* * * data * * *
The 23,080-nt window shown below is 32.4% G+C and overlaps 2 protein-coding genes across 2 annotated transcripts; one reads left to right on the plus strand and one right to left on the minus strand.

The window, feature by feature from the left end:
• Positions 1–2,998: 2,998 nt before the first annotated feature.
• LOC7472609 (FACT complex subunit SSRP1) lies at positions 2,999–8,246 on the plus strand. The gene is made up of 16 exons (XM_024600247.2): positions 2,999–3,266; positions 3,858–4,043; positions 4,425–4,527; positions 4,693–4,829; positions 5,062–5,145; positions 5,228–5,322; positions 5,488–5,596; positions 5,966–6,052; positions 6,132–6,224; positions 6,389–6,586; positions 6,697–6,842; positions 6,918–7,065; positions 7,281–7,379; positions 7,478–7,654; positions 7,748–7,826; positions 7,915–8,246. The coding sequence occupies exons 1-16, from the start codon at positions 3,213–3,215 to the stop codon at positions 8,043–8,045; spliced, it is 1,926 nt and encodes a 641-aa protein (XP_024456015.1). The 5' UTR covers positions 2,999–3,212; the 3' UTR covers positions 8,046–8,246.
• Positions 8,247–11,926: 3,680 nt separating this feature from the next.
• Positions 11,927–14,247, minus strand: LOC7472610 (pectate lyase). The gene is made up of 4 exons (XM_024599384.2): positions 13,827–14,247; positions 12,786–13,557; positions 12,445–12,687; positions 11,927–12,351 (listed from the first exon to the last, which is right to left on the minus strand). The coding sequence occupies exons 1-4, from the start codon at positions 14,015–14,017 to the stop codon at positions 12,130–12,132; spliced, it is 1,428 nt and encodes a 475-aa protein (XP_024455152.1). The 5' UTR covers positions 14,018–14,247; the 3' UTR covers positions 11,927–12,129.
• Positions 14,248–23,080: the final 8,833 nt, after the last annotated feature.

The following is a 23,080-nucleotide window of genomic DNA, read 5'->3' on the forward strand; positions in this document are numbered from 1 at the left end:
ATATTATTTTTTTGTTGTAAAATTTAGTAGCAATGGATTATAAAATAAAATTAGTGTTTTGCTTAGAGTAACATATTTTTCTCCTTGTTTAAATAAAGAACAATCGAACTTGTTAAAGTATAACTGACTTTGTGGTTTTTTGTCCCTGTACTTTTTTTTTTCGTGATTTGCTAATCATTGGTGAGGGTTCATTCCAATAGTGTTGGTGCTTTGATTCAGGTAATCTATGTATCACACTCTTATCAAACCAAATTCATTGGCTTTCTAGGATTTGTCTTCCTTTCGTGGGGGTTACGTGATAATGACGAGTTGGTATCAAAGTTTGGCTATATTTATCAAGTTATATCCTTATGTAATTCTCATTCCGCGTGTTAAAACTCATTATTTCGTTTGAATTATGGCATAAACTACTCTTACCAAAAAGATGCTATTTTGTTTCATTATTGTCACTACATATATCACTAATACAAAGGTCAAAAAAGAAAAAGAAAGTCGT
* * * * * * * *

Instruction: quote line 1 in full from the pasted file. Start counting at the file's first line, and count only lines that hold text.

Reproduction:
The 23,080-nt window shown below is 32.4% G+C and overlaps 2 protein-coding genes across 2 annotated transcripts; one reads left to right on the plus strand and one right to left on the minus strand.